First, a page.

Reclaiming an Ecumenical Vision


I am an ecumenist at heart. That’s probably due to my rather eclectic denominational background that has run the gamut from Episcopal to Pentecostal. I’m also a pastor within a denomination that made the pursuit of Christian unity its “polar star.” While ecumenism is one of our denominational commitments, in my experience, interest in ecumenism has lost steam within our tradition and many others. We give lip service to the calling, but does it really matter to the way we live as Christians? As churches are we willing to truly invest in this work?

                I’m not sure we are? In my denomination, the organization tasked with ecumenical and interfaith work is underfunded and understaffed (I know because I’m on its board).

                So, why is this true? Perhaps, as Michael Kinnamon, a Disciple theologian and ecumenical leader suggests, it’s theological. He writes in a book about renewing the ecumenical movement:

  If our churches no longer believe or can articulate that God has acted in Christ for the world’s redemption, then the idea that God has given us a new community in Christ of Jew and Greek, Protestant and Catholic, black and white, gay and straight, Iraqi and American will seem like pure idealism — impossible and ultimately irrelevant. In the absence of such theological conviction, ecumenism will become simply another arena for pursuing political agendas or another set of agencies engaged in cooperation. And who can be passionate about that? [Kinnamon, Michael. Can a Renewal Movement Be Renewed? (p. 150). Wm. B. Eerdmans Publishing Co. Kindle Edition.]

As Kinnamon notes in the book, cooperation is fine, but it’s not enough. Ecumenism should be about commitment to engaging in life together with other Christians. It should empower us to engage in world-changing ministry together across traditions and even religions.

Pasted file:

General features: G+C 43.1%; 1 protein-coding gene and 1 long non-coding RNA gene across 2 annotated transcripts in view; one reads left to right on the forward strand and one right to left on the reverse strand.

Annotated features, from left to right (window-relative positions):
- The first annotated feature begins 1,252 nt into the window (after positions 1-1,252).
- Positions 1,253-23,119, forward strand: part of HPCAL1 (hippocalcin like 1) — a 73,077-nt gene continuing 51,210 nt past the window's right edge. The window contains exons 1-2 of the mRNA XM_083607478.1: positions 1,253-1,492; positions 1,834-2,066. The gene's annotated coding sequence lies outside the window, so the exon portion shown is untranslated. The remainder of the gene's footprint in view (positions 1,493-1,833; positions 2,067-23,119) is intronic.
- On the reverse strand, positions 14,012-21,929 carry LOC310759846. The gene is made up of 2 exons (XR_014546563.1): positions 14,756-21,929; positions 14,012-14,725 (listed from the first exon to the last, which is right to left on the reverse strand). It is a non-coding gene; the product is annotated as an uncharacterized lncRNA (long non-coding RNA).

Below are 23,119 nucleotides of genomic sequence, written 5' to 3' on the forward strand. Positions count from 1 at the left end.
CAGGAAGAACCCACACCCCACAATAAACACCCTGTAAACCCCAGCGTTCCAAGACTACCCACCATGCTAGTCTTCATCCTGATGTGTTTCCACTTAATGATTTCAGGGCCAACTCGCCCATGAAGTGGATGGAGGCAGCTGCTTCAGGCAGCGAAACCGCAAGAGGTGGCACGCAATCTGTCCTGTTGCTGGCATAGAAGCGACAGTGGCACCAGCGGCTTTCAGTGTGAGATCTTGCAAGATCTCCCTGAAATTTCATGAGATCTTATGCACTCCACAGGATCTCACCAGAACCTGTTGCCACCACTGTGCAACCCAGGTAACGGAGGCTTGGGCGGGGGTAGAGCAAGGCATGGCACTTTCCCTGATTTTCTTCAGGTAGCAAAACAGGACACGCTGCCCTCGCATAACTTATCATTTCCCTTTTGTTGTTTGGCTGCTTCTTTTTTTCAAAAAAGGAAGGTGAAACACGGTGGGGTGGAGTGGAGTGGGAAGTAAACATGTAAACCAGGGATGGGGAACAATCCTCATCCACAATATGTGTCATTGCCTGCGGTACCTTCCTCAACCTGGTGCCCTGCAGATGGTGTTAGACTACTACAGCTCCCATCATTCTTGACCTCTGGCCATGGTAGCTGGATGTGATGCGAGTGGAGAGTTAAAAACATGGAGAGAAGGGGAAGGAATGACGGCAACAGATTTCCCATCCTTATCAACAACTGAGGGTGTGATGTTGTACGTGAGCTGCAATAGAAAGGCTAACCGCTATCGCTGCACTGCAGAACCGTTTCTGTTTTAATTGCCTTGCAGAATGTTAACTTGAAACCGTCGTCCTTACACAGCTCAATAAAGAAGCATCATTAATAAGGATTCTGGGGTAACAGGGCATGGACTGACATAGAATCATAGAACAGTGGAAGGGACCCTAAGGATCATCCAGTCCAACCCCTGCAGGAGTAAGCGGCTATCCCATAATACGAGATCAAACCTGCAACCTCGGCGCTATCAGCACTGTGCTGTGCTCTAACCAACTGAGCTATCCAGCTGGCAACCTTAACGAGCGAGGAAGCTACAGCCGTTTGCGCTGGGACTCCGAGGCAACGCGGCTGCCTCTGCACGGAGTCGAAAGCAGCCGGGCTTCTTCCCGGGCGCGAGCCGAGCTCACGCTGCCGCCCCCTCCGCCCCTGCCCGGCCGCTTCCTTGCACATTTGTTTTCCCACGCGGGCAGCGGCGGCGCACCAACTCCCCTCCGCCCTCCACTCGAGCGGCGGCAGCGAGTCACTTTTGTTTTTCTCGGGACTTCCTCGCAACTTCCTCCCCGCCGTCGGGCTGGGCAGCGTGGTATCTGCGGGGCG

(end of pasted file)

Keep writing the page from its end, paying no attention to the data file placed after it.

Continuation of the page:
My friend Dr. Jose Morales challenged us at General Assembly a few years back to look closely at what it means to pursue Christian unity. He pointed out that “unity is difficult. It’s inconvenient. It’s difficult work that rarely materializes fully. Any attempt at a convenient or safe unity is in reality no unity at all” [“Heresy of Heresies: ‘From Deadly Unity to Life-Giving Unity,’” in Preaching as Resistance, p. 41]. That may be why we have let it slide. As Jose notes our founders probably didn’t realize how difficult this work would be. It’s also true that not all forms of unity are a good thing. Forms of unity that leave in place forms of oppression are not true unity. If we are to pursue the kind of unity that is life-giving, we’ll have to start thinking theologically. We will need to consider closely who this God is whom we claim to embrace.

                Maybe the pursuit of true unity is too difficult for us. But, perhaps it is a task to which we’ve been called. For me, one of the core theological values is rooted in the call of Abraham, with whom God covenanted, to bring blessings to the nations. The task before us then is to discern what these blessings look like here in the 21st century when division is rampant. Yes, ecumenism is hard. Results won’t come easily. Several denominations spent several decades working through the Consultation on Church Union in the hope that we might find a way of coming together as one church. In the end, that faltered. So, now we must find other ways of not only cooperating but embodying the unity that Jesus prayed for (John 17). So, “Why care about Christian unity when there is so much other stuff to worry about? Because nothing less than the credibility of our faith is at stake! [Kinnamon, Can a Renewal Movement Be Renewed? (p. 161). Kindle Edition]. Indeed! What does the world see, when it sees a church divided into competing brands that care more about the brand’s survival than the world around it? As we answer that question it's clear why Michael Kinnamon reminds us that ecumenism can't simply be left to the professionals.

             In the end, while the pursuit of unity can lead to the renewal of the church, that can't be the end point. Rather, this calling has to do with living into the realm of God. 


DougPfeiffer said…
Well written and composed, Bob. Thanks for the reflection. I must confess I have always been persuaded by the efficacy and truth of this argument, theologically. Trying to live this out as a leader of a faith community in a larger community is a different matter. Like most, I suppose, I've supported, pushed and even helped to found ecumenical and cooperative ministries. But, I think this is a far cry from the organic one-ness that John's gospel and Campbell/Stone argued for. We are left with the Kingdom of Unity "at hand" as Jesus says to summarize his ministry. However, there is much to do by all of us.

Popular Posts